Relaxed on record debt

Up to now policymakers, taxpayers and financial markets have been surprisingly relaxed about the large increase in debt. This is a stark contrast to the aftermath of the GFC when the focus quickly shifted to austerity. The fact that debt servicing costs are currently at record lows certainly help justify the relaxed attitude. International organizations like the International Monetary Fund are even calling for expansionary fiscal policy now.

The academic consensus on debt and deficits has also experienced a 180-degree shift over the past decade. After the GFC, the work of Rogoff & Reinhart (2008) provided the intellectual backing to quickly embark on fiscal consolidation and debt reduction. Today, the consensus now finds its backing in the arguments of Blanchard & Summers (2017) and the greater fiscal space created by historically low long-term government bond yields.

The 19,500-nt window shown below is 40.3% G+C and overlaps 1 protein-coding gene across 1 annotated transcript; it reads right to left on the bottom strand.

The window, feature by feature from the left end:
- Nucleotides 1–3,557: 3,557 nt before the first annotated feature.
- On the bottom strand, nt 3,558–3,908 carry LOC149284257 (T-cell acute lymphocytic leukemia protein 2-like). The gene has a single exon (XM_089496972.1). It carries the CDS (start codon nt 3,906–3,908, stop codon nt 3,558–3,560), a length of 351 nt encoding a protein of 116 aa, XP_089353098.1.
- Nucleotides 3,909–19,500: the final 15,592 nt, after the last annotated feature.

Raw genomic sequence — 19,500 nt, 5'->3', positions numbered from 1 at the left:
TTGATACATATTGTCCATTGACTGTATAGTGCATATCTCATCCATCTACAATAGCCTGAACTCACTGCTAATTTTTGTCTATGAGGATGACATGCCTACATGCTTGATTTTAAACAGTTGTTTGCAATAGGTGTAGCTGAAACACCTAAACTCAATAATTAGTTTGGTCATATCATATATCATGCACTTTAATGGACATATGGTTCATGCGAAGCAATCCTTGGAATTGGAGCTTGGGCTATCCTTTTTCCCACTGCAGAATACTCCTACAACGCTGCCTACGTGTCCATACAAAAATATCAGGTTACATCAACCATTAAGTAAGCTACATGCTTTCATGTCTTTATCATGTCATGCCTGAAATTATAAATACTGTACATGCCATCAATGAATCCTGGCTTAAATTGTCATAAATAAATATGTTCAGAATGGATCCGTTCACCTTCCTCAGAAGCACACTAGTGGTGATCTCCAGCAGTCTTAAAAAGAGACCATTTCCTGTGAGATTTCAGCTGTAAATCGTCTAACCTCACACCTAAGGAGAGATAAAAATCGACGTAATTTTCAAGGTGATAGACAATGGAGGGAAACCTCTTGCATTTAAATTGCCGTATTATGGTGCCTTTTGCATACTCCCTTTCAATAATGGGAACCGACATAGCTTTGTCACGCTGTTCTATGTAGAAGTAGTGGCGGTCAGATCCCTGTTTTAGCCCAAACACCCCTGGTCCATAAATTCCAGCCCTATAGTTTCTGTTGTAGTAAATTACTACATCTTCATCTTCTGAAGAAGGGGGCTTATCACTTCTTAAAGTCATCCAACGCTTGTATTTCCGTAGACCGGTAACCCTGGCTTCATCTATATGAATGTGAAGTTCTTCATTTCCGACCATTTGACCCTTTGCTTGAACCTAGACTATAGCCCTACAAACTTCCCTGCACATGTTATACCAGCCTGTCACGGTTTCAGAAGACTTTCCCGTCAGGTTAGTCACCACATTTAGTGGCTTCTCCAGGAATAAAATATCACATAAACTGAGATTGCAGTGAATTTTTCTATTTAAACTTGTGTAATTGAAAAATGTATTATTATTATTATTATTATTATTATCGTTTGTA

The crux: this is not only about low long-term yields but real interest rates being persistently below trend growth  – a topic we first touched on in November 2017. This means that governments can run deficits while still keeping the debt/GDP ratio stable or even reducing it. This might sound like a free lunch, but what it really means is that the consensus now assumes that a growing part of the debt will de facto be repaid by debt holders rather than taxpayers.

Twice the debt, half the cost
U.S. government debt and net interest cost, 1990-2025

U.S. government debt and net interest cost, 1990-2025

Source: BlackRock Investment Institute, IMF and OECD, with data from Haver Analytics, February 2021. Note: Net interest cost shows the interest payments made by the government on the existing stock of government debt. Interest payments are expressed as a share of nominal GDP. For the period 1990-2000 data are from the OECD and for 2001 data are from the IMF. For the period 2021-2025 projections are provided by the IMF October 2020 World Economic Outlook. Forward-looking estimates may not come to pass.